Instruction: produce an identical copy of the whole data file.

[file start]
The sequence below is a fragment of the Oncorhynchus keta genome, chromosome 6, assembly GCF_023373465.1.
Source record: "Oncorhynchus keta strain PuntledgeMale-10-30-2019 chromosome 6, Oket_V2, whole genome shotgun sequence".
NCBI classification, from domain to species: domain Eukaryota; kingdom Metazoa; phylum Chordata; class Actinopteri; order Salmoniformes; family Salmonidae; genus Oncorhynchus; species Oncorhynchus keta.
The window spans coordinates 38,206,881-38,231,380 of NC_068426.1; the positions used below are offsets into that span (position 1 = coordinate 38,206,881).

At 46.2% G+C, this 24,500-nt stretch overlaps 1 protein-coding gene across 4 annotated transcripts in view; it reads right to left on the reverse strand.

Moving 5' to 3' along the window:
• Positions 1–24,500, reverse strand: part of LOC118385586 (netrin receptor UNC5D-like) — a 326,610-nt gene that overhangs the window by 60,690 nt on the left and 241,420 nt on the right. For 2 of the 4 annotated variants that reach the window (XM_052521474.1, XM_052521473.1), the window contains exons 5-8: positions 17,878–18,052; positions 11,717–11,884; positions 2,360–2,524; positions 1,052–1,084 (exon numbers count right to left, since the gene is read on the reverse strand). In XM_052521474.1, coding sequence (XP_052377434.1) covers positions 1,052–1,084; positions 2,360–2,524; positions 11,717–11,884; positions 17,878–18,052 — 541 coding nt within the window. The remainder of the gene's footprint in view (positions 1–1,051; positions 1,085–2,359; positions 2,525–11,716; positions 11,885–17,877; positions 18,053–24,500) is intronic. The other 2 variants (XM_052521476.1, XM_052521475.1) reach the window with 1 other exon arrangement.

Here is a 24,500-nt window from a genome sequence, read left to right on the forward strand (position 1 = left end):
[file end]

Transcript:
The sequence below is a fragment of the Oncorhynchus keta genome, chromosome 6, assembly GCF_023373465.1.
Source record: "Oncorhynchus keta strain PuntledgeMale-10-30-2019 chromosome 6, Oket_V2, whole genome shotgun sequence".
NCBI classification, from domain to species: domain Eukaryota; kingdom Metazoa; phylum Chordata; class Actinopteri; order Salmoniformes; family Salmonidae; genus Oncorhynchus; species Oncorhynchus keta.
The window spans coordinates 38,206,881-38,231,380 of NC_068426.1; the positions used below are offsets into that span (position 1 = coordinate 38,206,881).

At 46.2% G+C, this 24,500-nt stretch overlaps 1 protein-coding gene across 4 annotated transcripts in view; it reads right to left on the reverse strand.

Moving 5' to 3' along the window:
• Positions 1–24,500, reverse strand: part of LOC118385586 (netrin receptor UNC5D-like) — a 326,610-nt gene that overhangs the window by 60,690 nt on the left and 241,420 nt on the right. For 2 of the 4 annotated variants that reach the window (XM_052521474.1, XM_052521473.1), the window contains exons 5-8: positions 17,878–18,052; positions 11,717–11,884; positions 2,360–2,524; positions 1,052–1,084 (exon numbers count right to left, since the gene is read on the reverse strand). In XM_052521474.1, coding sequence (XP_052377434.1) covers positions 1,052–1,084; positions 2,360–2,524; positions 11,717–11,884; positions 17,878–18,052 — 541 coding nt within the window. The remainder of the gene's footprint in view (positions 1–1,051; positions 1,085–2,359; positions 2,525–11,716; positions 11,885–17,877; positions 18,053–24,500) is intronic. The other 2 variants (XM_052521476.1, XM_052521475.1) reach the window with 1 other exon arrangement.

Here is a 24,500-nt window from a genome sequence, read left to right on the forward strand (position 1 = left end):